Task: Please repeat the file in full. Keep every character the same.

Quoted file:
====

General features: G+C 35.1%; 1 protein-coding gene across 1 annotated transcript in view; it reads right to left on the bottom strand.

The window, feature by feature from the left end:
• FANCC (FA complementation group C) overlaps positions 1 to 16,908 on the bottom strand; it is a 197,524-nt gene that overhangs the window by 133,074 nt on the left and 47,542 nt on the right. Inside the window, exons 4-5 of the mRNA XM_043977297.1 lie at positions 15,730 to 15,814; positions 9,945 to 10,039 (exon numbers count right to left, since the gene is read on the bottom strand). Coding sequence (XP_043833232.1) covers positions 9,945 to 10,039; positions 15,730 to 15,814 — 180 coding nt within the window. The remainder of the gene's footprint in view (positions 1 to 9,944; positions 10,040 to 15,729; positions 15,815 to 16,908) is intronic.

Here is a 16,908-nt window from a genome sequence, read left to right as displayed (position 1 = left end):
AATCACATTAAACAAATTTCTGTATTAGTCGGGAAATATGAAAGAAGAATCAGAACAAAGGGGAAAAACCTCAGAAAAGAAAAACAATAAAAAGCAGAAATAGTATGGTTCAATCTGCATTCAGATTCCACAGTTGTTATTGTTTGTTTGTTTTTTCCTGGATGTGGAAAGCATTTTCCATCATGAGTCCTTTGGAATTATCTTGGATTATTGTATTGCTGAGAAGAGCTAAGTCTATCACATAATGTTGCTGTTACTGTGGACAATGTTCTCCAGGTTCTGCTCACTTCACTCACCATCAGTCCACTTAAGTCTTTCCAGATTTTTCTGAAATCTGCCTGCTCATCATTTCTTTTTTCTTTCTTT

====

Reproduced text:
General features: G+C 35.1%; 1 protein-coding gene across 1 annotated transcript in view; it reads right to left on the bottom strand.

The window, feature by feature from the left end:
• FANCC (FA complementation group C) overlaps positions 1 to 16,908 on the bottom strand; it is a 197,524-nt gene that overhangs the window by 133,074 nt on the left and 47,542 nt on the right. Inside the window, exons 4-5 of the mRNA XM_043977297.1 lie at positions 15,730 to 15,814; positions 9,945 to 10,039 (exon numbers count right to left, since the gene is read on the bottom strand). Coding sequence (XP_043833232.1) covers positions 9,945 to 10,039; positions 15,730 to 15,814 — 180 coding nt within the window. The remainder of the gene's footprint in view (positions 1 to 9,944; positions 10,040 to 15,729; positions 15,815 to 16,908) is intronic.

Here is a 16,908-nt window from a genome sequence, read left to right as displayed (position 1 = left end):
AATCACATTAAACAAATTTCTGTATTAGTCGGGAAATATGAAAGAAGAATCAGAACAAAGGGGAAAAACCTCAGAAAAGAAAAACAATAAAAAGCAGAAATAGTATGGTTCAATCTGCATTCAGATTCCACAGTTGTTATTGTTTGTTTGTTTTTTCCTGGATGTGGAAAGCATTTTCCATCATGAGTCCTTTGGAATTATCTTGGATTATTGTATTGCTGAGAAGAGCTAAGTCTATCACATAATGTTGCTGTTACTGTGGACAATGTTCTCCAGGTTCTGCTCACTTCACTCACCATCAGTCCACTTAAGTCTTTCCAGATTTTTCTGAAATCTGCCTGCTCATCATTTCTTTTTTCTTTCTTT